The cost of software development. A developer’s perspective.

I’m writing this to help managers, clients and anyone that is not a tech savvy or doesn’t come from a technical background understand what is the cost of building big software products.

But what does it mean? Well, the easy answer is that it depends who you’re asking. E.g. for the client the cost is money (how much they pay for a the product). For a manager could be the resources (how many people, computers they assign for something to be done). For employees it would be time. This might be a bad analogy, but bear with me for the next minute.

Everything resolves to demand and supply.

  • If the client demands that his product would be ready to hit the market quickly, it would cost them more money;
  • If the manager wants things to be done faster, he could assign more resources to the project;

If the developer would like to go a little faster.. what could that cost him?

Time is a limited supply. You can’t just say “Ok, boss. If you want to this by tomorrow, this day will have 82 hours instead of 24.”

So how could you go faster anyway? There are many articles about people that code 6 hours a day are less productive than people that code 2 hours, but that’s relative.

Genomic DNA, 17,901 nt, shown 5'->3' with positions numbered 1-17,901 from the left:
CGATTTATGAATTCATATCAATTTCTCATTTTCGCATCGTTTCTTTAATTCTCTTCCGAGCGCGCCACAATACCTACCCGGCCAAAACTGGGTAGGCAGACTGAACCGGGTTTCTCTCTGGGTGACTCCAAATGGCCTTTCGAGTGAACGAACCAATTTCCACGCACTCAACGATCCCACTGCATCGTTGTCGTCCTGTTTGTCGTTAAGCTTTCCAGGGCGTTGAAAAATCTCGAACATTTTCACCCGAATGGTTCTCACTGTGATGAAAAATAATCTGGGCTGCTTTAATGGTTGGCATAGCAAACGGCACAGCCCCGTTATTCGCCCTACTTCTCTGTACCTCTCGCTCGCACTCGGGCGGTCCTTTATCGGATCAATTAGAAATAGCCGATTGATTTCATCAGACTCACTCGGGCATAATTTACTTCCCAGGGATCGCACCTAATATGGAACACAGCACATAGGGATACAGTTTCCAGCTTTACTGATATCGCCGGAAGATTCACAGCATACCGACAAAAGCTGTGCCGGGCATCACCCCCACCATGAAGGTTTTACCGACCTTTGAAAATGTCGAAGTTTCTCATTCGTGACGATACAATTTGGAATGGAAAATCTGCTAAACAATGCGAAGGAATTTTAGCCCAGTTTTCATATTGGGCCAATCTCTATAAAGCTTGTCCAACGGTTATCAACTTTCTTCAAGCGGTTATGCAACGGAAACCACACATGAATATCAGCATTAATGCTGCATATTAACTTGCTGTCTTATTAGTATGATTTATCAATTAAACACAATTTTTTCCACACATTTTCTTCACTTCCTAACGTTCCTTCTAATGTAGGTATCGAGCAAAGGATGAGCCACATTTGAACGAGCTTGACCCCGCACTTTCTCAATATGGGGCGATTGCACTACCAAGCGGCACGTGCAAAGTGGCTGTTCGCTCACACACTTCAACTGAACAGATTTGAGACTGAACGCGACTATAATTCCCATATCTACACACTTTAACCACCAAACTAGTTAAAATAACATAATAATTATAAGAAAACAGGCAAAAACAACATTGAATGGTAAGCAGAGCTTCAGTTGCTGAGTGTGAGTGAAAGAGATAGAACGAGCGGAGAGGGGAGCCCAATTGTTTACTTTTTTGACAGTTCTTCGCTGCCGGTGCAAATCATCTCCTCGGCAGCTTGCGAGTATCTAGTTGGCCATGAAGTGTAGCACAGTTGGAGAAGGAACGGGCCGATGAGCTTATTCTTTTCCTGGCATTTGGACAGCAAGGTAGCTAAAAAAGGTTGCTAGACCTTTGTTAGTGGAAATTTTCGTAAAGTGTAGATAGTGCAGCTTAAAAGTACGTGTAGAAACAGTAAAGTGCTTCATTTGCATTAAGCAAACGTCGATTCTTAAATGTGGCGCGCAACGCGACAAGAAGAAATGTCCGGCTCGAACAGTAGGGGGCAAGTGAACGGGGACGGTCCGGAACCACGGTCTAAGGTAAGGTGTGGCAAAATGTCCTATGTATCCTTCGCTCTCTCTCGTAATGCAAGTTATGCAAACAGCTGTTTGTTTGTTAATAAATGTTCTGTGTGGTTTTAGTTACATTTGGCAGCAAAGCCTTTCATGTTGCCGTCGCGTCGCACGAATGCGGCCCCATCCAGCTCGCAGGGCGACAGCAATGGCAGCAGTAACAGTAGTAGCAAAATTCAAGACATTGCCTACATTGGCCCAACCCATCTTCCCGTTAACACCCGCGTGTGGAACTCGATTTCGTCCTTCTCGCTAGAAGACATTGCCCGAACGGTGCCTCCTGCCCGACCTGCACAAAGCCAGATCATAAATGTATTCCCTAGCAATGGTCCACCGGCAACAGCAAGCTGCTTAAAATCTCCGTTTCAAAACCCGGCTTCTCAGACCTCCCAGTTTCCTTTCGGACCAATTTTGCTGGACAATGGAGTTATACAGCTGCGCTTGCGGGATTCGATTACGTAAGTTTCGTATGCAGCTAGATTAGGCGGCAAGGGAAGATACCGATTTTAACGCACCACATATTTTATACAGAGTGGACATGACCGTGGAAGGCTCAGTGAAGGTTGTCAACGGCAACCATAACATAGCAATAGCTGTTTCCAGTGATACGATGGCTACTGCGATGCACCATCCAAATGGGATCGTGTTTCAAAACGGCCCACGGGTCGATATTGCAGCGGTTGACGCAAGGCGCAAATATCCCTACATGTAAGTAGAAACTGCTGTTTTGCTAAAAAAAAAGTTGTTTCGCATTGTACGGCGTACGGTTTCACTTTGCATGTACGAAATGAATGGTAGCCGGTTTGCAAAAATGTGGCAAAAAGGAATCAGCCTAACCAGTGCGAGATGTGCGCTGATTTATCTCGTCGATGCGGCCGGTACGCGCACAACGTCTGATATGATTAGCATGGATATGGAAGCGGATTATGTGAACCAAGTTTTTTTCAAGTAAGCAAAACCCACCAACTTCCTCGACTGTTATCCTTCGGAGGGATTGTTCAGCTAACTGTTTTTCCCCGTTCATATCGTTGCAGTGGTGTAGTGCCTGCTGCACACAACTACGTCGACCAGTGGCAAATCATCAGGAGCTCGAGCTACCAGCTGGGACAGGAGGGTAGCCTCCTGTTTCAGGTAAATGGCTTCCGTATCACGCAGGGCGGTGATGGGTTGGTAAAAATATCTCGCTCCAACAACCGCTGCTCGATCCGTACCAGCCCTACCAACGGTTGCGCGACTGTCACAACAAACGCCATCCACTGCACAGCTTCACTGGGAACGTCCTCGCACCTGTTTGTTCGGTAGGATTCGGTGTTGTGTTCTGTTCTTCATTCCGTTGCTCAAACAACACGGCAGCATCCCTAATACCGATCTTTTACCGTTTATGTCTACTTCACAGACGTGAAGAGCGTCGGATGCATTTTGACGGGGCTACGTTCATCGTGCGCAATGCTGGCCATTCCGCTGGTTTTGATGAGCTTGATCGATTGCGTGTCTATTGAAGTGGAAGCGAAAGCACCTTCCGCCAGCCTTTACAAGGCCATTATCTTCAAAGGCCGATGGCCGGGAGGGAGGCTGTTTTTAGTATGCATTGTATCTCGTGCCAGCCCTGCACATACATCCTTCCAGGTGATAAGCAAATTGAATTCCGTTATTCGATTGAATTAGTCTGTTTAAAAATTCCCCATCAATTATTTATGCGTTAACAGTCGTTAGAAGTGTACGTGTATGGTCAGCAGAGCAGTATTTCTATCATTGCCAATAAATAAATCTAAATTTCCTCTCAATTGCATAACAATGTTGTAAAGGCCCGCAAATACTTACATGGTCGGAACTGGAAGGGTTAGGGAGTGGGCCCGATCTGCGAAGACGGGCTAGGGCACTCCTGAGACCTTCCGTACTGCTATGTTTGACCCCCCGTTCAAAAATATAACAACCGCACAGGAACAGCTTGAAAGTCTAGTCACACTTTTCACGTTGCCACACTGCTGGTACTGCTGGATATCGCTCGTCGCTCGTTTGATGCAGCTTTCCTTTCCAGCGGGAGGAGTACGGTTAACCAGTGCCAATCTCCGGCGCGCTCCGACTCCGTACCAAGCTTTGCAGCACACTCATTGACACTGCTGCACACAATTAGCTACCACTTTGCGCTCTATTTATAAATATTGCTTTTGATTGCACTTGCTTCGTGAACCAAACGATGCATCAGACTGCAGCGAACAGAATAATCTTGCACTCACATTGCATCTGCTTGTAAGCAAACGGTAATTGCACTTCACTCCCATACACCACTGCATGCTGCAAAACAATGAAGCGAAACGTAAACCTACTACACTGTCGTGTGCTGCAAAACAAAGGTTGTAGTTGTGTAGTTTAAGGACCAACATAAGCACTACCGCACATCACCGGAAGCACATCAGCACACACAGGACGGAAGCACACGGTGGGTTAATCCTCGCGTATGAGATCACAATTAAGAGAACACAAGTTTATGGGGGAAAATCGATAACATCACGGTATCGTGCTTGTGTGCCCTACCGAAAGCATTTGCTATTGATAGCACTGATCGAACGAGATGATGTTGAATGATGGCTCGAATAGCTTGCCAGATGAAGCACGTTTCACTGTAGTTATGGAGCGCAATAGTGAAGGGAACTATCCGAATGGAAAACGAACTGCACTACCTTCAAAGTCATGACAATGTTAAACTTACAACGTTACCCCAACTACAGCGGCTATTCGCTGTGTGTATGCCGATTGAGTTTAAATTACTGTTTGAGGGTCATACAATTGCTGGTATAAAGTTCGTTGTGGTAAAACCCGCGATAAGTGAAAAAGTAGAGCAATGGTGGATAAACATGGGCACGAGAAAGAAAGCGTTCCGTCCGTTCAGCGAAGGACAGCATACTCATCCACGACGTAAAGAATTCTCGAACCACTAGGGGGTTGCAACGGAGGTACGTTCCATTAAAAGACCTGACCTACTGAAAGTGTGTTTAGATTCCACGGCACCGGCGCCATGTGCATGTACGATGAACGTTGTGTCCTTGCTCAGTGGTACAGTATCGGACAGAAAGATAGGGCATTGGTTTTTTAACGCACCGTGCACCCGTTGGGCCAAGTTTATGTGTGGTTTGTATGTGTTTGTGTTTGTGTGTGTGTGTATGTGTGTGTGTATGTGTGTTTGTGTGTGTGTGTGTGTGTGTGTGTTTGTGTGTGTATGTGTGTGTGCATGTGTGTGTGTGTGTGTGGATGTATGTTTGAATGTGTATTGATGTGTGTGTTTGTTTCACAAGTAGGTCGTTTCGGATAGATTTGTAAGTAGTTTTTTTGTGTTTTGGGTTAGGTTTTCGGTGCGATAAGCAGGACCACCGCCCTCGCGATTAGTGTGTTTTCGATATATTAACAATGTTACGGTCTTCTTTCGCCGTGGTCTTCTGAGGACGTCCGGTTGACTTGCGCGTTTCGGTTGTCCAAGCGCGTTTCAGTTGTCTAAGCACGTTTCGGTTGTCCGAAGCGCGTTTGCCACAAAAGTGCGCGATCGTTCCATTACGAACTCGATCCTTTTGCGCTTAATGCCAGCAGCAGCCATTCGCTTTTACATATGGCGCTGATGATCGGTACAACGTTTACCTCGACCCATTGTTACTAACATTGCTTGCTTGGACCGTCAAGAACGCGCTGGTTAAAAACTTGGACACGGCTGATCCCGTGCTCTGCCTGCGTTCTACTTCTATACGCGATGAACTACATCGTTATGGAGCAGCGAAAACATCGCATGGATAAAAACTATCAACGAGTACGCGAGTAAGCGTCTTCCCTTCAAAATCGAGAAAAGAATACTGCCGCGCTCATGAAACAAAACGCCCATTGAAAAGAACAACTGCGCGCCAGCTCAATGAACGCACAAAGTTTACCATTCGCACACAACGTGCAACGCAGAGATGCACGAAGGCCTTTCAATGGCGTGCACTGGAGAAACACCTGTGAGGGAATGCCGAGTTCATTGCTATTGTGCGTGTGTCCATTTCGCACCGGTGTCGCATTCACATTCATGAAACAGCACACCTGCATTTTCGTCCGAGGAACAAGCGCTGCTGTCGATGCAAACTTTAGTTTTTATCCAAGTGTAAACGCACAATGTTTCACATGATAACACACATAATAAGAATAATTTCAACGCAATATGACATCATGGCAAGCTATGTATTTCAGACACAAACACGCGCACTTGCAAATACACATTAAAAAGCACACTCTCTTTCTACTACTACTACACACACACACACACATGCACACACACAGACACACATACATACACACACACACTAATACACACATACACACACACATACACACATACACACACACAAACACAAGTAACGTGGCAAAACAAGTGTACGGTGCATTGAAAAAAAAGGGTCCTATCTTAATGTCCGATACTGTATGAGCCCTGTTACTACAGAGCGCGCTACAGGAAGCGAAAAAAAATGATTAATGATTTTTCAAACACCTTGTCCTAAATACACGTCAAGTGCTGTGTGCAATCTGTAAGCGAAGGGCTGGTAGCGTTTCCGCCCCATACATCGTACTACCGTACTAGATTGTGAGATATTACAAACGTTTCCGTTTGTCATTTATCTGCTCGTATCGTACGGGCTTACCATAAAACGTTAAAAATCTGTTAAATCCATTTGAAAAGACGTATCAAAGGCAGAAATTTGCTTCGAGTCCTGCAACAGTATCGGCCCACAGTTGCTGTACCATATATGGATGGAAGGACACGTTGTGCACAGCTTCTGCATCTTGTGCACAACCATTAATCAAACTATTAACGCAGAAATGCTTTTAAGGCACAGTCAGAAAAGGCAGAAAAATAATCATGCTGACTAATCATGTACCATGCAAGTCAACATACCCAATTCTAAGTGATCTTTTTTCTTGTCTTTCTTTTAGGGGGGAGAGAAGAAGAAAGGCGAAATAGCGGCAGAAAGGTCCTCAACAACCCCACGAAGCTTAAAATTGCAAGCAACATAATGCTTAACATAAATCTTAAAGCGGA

Story time
Let’s take Bob as an example. He is a software developer with about 5 years of experience. He works for a small company where every developer is working alone or in pair on a relatively small project for some client. He is asked to create a dashboard for some client where he can manage his employees. His first task is to create a small web page where the client can see a list of the employees, their information like name, birthday, position, hours worked, salary. He is also told that the client must be able to edit the information
displayed.
Oh. He is also told that needs to be done as fast as possible! They forgot about the client and the deadline is in a week. (This actually happened to me)

For the simplicity of this example let’s assume Bob has done projects similar to this one in the past and he has already a design for the website, the credentials to the database or any other details to start.

It’s Monday morning. Bob thinks for about an hour what he has to do, reads the requirements a few times, he does a mental plan on how to do it and gets down to it. Bob knows that this is very important and must be done really fast. His manager made sure to put pressure on him so he works at 110% capacity.

Bob spends the first day connecting to the database, writing logic to fetch the employee information and process it.
On Thursday he modifies and adapts a template for the web page to display the data according to the design.
On Wednesday, to save time, the website connects directly to the database through a backend that just translates the http request into requests to the database.